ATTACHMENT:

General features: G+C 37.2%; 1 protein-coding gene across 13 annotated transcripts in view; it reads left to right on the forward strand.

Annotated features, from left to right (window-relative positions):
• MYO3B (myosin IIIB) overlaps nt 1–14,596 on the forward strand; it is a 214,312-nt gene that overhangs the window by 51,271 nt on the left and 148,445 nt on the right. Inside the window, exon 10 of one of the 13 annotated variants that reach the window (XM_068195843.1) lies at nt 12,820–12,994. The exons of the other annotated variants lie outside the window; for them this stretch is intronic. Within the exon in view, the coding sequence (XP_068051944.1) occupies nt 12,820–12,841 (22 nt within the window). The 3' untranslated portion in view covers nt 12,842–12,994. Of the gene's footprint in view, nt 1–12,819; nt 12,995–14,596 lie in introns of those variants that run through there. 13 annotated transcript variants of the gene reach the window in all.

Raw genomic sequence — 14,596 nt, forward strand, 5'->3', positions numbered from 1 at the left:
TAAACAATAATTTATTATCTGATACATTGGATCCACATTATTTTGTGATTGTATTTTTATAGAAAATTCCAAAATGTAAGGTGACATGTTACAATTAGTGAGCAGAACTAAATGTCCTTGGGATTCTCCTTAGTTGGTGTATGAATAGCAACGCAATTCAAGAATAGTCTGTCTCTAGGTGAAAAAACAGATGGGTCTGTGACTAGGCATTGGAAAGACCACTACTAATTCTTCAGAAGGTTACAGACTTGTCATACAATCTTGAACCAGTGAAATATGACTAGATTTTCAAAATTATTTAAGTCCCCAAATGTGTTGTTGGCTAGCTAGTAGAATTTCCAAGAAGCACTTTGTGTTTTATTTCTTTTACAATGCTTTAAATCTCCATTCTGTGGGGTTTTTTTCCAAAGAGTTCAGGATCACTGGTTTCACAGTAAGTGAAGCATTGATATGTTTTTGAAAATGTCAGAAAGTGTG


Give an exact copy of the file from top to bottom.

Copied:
General features: G+C 37.2%; 1 protein-coding gene across 13 annotated transcripts in view; it reads left to right on the forward strand.

Annotated features, from left to right (window-relative positions):
• MYO3B (myosin IIIB) overlaps nt 1–14,596 on the forward strand; it is a 214,312-nt gene that overhangs the window by 51,271 nt on the left and 148,445 nt on the right. Inside the window, exon 10 of one of the 13 annotated variants that reach the window (XM_068195843.1) lies at nt 12,820–12,994. The exons of the other annotated variants lie outside the window; for them this stretch is intronic. Within the exon in view, the coding sequence (XP_068051944.1) occupies nt 12,820–12,841 (22 nt within the window). The 3' untranslated portion in view covers nt 12,842–12,994. Of the gene's footprint in view, nt 1–12,819; nt 12,995–14,596 lie in introns of those variants that run through there. 13 annotated transcript variants of the gene reach the window in all.

Raw genomic sequence — 14,596 nt, forward strand, 5'->3', positions numbered from 1 at the left:
TAAACAATAATTTATTATCTGATACATTGGATCCACATTATTTTGTGATTGTATTTTTATAGAAAATTCCAAAATGTAAGGTGACATGTTACAATTAGTGAGCAGAACTAAATGTCCTTGGGATTCTCCTTAGTTGGTGTATGAATAGCAACGCAATTCAAGAATAGTCTGTCTCTAGGTGAAAAAACAGATGGGTCTGTGACTAGGCATTGGAAAGACCACTACTAATTCTTCAGAAGGTTACAGACTTGTCATACAATCTTGAACCAGTGAAATATGACTAGATTTTCAAAATTATTTAAGTCCCCAAATGTGTTGTTGGCTAGCTAGTAGAATTTCCAAGAAGCACTTTGTGTTTTATTTCTTTTACAATGCTTTAAATCTCCATTCTGTGGGGTTTTTTTCCAAAGAGTTCAGGATCACTGGTTTCACAGTAAGTGAAGCATTGATATGTTTTTGAAAATGTCAGAAAGTGTG